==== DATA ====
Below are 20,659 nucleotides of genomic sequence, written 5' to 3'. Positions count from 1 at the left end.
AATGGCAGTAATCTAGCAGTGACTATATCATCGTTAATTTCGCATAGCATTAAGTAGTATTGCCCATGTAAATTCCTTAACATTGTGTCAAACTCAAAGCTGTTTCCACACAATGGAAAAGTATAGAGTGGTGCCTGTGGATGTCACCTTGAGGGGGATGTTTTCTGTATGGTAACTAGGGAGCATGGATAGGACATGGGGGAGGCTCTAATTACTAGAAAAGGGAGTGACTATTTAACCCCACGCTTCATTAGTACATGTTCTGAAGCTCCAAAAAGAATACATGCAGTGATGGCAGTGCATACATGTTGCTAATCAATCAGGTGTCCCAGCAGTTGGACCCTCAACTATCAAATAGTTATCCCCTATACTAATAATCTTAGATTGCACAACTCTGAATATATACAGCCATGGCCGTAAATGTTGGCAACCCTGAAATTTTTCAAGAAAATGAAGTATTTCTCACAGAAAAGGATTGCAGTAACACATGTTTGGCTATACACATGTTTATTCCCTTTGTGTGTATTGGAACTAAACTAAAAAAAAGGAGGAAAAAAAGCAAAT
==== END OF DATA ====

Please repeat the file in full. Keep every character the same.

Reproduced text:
Below are 20,659 nucleotides of genomic sequence, written 5' to 3'. Positions count from 1 at the left end.
AATGGCAGTAATCTAGCAGTGACTATATCATCGTTAATTTCGCATAGCATTAAGTAGTATTGCCCATGTAAATTCCTTAACATTGTGTCAAACTCAAAGCTGTTTCCACACAATGGAAAAGTATAGAGTGGTGCCTGTGGATGTCACCTTGAGGGGGATGTTTTCTGTATGGTAACTAGGGAGCATGGATAGGACATGGGGGAGGCTCTAATTACTAGAAAAGGGAGTGACTATTTAACCCCACGCTTCATTAGTACATGTTCTGAAGCTCCAAAAAGAATACATGCAGTGATGGCAGTGCATACATGTTGCTAATCAATCAGGTGTCCCAGCAGTTGGACCCTCAACTATCAAATAGTTATCCCCTATACTAATAATCTTAGATTGCACAACTCTGAATATATACAGCCATGGCCGTAAATGTTGGCAACCCTGAAATTTTTCAAGAAAATGAAGTATTTCTCACAGAAAAGGATTGCAGTAACACATGTTTGGCTATACACATGTTTATTCCCTTTGTGTGTATTGGAACTAAACTAAAAAAAAGGAGGAAAAAAAGCAAAT